Try this recovery shake:

• Two scoops of whey protein powder

• 1 ½ cup skim milk

• 1 cup orange juice

• ½ cup of vanilla yogurt

• 2 tablespoons of honey

• 5 ice cubes

• 5 grams creatine

Mix in a blender until smooth. Drink immediately after an intense workout.

Follow up with a full muscle building meal an hour later. In essence, we are kick starting the recovery process which will speed up potential muscle growth. Must have post workout food.

Pre workout nutrition is just as important as post since the food that you eat will still be digesting as you come out of that workout session, therefore it too will help kick-start the recovery process.

Your pre workout meal can be consumed 30-60 minutes prior to the workout (as long as you can tolerate food this early on). Remember, don’t stuff yourself! Have something light that provides your body with additional nutrients. Your post workout meal should be taken as soon after the workout as possible.

Don’t Forget the Mornings!

There are two critical times of the day that our bodies are starving for nutrients, immediately after a workout and upon waking from a deep sleep (the morning). To speed up the recovery process, it is vital that you get as much nutrients into your body as soon as you get up in the morning. Remember, your body is a sponge at this time and will soak up any nutrient you feed it. My recommendation is to drink a fast acting protein/carbohydrate drink as soon as you get up. Try the above drink to really kick start your day and get the recovery process started.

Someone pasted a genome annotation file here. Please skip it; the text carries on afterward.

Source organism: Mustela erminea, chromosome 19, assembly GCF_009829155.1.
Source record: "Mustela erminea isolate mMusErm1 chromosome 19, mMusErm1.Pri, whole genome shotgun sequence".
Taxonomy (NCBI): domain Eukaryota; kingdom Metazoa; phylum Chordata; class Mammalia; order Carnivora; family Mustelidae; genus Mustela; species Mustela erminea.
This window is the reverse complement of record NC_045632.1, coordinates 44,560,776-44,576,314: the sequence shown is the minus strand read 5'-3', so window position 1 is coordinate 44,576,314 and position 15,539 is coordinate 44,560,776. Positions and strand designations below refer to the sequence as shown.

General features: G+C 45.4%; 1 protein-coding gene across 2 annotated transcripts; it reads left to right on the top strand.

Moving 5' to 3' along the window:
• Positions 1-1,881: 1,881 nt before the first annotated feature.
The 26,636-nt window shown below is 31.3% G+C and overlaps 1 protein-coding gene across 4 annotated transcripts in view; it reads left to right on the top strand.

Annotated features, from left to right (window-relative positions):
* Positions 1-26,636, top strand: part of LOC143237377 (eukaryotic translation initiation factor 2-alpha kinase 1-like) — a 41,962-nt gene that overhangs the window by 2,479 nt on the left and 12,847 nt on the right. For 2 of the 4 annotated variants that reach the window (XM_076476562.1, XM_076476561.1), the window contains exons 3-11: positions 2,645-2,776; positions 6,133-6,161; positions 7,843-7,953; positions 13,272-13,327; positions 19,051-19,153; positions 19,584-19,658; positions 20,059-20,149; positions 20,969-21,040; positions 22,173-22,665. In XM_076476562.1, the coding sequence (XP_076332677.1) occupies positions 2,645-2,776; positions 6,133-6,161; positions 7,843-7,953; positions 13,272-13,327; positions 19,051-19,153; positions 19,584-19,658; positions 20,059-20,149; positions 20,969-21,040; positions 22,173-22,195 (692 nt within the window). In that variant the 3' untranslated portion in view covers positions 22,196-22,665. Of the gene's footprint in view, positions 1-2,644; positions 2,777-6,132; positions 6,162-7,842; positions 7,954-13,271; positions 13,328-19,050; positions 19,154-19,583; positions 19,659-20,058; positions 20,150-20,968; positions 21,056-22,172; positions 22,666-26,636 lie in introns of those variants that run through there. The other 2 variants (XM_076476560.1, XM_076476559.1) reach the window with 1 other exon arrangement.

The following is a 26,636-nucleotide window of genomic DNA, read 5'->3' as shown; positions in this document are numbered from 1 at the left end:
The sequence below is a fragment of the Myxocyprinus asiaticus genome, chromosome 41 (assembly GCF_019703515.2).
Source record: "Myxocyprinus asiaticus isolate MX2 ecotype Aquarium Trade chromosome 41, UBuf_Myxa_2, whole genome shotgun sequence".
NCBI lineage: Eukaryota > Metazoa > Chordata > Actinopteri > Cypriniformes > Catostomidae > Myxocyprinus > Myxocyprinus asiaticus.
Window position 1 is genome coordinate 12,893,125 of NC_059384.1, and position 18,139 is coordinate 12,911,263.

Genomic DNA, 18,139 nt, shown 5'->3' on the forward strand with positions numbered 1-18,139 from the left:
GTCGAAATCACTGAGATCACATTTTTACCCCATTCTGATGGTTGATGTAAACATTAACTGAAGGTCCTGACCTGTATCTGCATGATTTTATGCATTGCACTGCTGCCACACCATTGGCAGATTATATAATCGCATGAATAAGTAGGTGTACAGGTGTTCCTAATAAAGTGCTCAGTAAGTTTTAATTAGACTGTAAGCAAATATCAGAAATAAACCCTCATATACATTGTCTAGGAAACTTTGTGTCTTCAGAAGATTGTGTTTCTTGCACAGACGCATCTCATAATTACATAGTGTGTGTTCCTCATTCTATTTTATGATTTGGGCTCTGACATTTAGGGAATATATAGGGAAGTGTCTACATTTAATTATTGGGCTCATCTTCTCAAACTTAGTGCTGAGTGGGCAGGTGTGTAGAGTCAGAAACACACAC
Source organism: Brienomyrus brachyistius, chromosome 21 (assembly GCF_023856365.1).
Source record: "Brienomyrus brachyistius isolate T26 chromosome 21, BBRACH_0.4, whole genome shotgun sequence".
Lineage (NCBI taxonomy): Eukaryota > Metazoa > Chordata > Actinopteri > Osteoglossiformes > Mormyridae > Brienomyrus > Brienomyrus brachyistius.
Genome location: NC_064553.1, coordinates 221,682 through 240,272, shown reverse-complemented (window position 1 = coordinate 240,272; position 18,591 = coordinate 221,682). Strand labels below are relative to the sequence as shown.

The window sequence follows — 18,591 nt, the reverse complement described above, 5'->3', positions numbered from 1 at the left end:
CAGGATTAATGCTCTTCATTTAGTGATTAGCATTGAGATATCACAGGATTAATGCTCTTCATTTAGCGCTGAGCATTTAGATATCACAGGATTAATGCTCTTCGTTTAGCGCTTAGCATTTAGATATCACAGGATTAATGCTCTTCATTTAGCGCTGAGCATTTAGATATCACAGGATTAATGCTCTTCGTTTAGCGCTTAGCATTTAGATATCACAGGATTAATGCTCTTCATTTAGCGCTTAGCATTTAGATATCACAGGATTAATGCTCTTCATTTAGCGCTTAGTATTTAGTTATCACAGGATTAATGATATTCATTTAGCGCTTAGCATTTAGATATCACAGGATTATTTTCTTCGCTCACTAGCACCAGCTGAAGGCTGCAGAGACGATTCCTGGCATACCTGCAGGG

These are just some of the more popular recovery methods. Use these methods with a properly developed workout program and you can rest assured that you will be giving your body the right amount of time it needs to grow.


Recovery is something that is often overlooked. Remember, rest and recovery is the glue that ties weight training and proper nutrition together. If you don’t add the necessary “glue” to the muscle building process, you’re not going to attain the results you’re looking for.

It is far better to give yourself more time off and take a little longer to get to your goals than to overload your system and constantly be suffering from injuries or high levels of fatigue.

Remember, listen to your body and treat it well and it will reward you in return.

All the best,


Blake Bissaillion

Blake has been weight lifting for about 28 years now. He's 45 years of age and started seriously training when he was 18 years old.

Blake is the founder of, a successful fitness website that has been around for more than 15 years.